Hydrate. While your friends, family, and coworkers are drinking (which is very dehydrating — one of the major causes of a hangover), you can focus on hydrating more. You’ll feel amazing the next morning when you can wake up refreshed and make a healthy, nourishing breakfast for yourself and get a head start on your day. Your body will thank you!
Offer to be the designated driver. This is one of my go-to tactics for avoiding alcohol at parties — and it lets me feel great about taking care of others at the same time. Offering to drive friends and loved ones home is a wonderful and generous reason to stay sober, and you’ll have the peace of mind that everyone you love will have a safe way to get home.
Enjoy creating your own healthy mocktails. The easiest way to stay alcohol-free but still feel like you’re having a drink is to order sparkling water with lemon and lime, which will likely be at every bar, party, and event. But if you have the flexibility to bring your own drinks to a party, get creative! I love bringing ginger- or cranberry-flavored kombucha and mixing it with sparkling water, ice, and lime. Don’t forget to drink it out of a fancy glass!
Have a green tea. While I don’t normally recommend drinking caffeine at night, sometimes green tea is just the boost you may need to have a little pep in your step during the party. Many bars and restaurants will have green tea on hand, but you can also bring your own (a tea bag if you like hot tea, or a bottled, unsweetened iced tea to pour into a glass). It can be fun to feel like you’re having “something,” and green tea has soothing, mood-elevating properties.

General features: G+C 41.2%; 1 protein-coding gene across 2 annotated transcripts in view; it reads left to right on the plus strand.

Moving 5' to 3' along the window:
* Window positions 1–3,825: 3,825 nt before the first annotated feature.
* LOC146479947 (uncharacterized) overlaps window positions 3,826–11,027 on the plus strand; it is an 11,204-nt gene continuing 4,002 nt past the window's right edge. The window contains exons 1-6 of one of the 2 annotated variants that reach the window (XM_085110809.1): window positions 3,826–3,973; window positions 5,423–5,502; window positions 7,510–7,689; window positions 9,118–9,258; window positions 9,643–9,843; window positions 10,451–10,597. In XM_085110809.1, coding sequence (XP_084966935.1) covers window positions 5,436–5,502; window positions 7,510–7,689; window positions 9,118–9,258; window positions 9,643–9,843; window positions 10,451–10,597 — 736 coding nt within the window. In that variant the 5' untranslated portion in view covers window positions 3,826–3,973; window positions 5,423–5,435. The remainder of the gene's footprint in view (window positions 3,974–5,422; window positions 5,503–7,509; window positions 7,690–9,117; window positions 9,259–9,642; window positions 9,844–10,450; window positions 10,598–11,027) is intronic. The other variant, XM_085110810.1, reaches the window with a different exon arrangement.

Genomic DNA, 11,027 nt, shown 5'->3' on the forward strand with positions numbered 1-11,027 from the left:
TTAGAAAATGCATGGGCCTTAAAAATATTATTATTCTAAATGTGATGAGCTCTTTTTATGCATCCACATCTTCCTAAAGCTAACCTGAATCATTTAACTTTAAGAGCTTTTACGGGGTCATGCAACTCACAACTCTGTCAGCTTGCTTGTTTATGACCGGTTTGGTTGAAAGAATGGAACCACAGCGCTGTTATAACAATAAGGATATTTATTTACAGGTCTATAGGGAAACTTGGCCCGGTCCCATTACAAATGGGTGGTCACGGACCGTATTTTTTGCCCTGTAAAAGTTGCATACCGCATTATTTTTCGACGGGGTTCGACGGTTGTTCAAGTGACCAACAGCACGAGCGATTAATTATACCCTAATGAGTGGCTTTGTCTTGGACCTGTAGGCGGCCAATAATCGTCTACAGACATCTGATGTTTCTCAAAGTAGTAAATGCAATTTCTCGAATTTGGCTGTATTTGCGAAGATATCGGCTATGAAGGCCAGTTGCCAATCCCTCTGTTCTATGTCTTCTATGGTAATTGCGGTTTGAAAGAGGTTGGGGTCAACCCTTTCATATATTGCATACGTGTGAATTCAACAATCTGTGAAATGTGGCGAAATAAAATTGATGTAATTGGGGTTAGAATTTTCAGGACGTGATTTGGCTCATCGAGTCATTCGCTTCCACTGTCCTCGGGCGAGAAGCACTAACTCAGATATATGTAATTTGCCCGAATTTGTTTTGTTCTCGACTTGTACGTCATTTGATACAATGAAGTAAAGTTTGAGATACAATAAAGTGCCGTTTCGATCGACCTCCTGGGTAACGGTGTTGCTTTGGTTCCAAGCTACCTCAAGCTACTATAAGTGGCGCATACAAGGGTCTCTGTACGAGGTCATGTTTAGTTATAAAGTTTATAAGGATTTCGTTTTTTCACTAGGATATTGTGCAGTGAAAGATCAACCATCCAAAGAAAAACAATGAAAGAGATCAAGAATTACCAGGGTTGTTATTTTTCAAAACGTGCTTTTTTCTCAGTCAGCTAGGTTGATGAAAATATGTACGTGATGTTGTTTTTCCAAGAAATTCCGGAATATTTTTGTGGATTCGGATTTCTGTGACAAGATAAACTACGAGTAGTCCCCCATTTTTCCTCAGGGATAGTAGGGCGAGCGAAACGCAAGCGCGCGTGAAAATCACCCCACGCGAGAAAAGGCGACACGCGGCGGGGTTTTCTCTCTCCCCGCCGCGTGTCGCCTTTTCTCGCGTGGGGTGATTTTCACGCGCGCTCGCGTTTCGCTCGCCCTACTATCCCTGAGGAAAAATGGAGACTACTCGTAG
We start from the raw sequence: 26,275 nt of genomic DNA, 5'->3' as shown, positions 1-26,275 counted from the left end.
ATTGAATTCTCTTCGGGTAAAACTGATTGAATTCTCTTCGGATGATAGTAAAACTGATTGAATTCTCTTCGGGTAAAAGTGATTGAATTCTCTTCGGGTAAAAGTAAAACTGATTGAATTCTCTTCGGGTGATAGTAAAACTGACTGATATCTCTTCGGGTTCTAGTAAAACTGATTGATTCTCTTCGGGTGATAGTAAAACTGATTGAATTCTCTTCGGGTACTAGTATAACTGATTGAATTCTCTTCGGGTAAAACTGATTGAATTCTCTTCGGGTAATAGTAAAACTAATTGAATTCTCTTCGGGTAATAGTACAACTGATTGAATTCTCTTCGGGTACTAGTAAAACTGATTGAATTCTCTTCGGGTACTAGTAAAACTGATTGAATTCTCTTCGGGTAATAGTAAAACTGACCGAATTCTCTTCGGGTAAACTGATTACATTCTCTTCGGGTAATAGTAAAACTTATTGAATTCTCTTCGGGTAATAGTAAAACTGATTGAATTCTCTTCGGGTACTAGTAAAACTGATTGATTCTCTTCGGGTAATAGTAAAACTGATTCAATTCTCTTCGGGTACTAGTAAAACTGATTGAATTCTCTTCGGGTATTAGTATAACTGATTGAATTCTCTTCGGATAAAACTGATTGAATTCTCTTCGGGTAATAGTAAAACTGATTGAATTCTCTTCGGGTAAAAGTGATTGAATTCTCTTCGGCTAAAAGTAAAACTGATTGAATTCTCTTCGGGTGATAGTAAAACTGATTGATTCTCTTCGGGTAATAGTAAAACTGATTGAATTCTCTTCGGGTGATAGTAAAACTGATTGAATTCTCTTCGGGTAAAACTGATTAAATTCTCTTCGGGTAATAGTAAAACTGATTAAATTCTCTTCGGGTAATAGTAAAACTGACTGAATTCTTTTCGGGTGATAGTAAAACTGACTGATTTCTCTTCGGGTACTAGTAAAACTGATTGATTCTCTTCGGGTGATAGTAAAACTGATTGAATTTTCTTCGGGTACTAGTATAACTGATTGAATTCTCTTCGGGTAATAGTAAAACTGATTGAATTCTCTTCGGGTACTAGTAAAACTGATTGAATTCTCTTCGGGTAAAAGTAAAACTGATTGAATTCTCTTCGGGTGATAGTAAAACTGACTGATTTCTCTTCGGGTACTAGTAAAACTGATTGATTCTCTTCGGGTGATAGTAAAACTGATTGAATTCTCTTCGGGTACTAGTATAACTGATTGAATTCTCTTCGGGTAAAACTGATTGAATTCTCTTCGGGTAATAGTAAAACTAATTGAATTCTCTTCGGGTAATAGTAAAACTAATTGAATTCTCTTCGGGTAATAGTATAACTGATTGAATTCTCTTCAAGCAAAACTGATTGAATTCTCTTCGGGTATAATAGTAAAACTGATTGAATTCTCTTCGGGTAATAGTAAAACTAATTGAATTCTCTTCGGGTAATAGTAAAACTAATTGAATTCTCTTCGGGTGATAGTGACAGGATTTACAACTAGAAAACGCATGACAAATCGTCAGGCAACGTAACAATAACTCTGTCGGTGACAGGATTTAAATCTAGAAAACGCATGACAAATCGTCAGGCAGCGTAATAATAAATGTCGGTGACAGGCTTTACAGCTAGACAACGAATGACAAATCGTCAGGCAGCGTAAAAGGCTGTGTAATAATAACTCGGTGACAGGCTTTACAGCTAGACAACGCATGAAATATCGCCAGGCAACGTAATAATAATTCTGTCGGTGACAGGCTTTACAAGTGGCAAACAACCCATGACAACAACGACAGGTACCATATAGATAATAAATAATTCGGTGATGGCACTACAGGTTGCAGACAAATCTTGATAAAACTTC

Focus on presence and appreciation. If you’re worried about having social anxiety without alcohol to lean on, focus on staying as present as possible in conversations. Listen mindfully to what people are saying, ask them follow-up questions, stay curious, and become immersed in the conversation. Notice what you appreciate about each person you speak to, and what you appreciate about the gathering in general. Feel how good it feels to get to know people better with a clear head. Aim to be a cheerful presence in the room, and to make each person’s day a little brighter just by talking to you.
Help out the host. If a friend or family member is hosting the party at their home, offering to help them can be a great way to feel useful, busy, and involved while avoiding alcohol. Offer to help with the food, cleanup, coats, or greeting guests. Being helpful and making someone else’s life a little easier makes staying sober much more enjoyable.
Look at it as a fun experiment. Instead of looking at not drinking as something boring or that you “have to do,” treat it as a fun experiment. Pretend you’re a reporter who has to report back on what the sober holiday experiment was like. What does it feel like to go to your first party alcohol-free? What do you notice? How is socializing different? How are your food choices different? What parts feel less fun than usual? What parts are actually more fun? What are you surprised by? What are the most wonderful aspects of trying this? No matter what, you’ll get to know yourself better after the experience, which is a holiday gift in itself.
If you do choose to drink alcohol this holiday season and you’d like to be more mindful about making healthier alcohol choices, check out these tips on choosing alcohol wisely.